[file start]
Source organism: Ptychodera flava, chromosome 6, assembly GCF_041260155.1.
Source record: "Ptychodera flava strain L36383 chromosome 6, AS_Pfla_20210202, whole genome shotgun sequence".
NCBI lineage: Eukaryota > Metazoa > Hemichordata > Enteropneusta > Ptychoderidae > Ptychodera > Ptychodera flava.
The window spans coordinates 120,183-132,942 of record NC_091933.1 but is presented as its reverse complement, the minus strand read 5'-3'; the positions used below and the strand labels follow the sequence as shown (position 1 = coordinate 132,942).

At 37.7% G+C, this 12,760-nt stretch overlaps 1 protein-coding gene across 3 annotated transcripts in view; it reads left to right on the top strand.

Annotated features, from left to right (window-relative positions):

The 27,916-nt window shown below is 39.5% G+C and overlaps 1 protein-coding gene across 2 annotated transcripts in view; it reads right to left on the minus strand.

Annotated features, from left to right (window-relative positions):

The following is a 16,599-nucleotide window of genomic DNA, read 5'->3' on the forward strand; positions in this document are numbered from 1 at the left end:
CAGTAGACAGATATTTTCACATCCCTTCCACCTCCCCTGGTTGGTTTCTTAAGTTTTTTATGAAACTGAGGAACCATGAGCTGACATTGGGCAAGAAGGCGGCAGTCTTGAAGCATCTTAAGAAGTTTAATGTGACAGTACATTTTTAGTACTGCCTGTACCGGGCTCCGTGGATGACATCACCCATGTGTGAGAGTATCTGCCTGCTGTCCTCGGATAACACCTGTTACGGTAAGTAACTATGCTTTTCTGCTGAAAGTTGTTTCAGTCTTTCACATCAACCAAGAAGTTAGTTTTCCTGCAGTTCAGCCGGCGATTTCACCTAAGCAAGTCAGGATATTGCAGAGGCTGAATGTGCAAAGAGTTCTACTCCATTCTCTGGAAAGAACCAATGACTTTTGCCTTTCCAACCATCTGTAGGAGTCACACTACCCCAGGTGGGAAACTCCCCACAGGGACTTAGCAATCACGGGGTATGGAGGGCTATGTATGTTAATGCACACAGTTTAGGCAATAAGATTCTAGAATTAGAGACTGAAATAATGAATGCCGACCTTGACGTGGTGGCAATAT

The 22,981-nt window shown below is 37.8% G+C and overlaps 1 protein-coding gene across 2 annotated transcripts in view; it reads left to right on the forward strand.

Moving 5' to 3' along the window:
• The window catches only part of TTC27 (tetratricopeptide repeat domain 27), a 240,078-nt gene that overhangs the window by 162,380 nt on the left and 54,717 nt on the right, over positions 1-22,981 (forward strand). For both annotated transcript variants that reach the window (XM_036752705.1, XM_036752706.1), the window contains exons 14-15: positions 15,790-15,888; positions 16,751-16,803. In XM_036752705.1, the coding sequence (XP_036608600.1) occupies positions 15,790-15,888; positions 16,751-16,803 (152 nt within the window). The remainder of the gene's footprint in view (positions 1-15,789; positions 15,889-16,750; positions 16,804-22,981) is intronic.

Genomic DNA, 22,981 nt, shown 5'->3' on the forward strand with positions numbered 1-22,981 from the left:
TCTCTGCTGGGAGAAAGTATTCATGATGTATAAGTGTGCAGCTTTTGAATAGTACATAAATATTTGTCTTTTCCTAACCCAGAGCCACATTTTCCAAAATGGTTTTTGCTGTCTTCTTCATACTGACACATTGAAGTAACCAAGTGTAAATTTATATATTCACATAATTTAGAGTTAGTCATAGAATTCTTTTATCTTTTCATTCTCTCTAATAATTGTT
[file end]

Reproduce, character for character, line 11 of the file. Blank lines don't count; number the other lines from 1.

The 22,981-nt window shown below is 37.8% G+C and overlaps 1 protein-coding gene across 2 annotated transcripts in view; it reads left to right on the forward strand.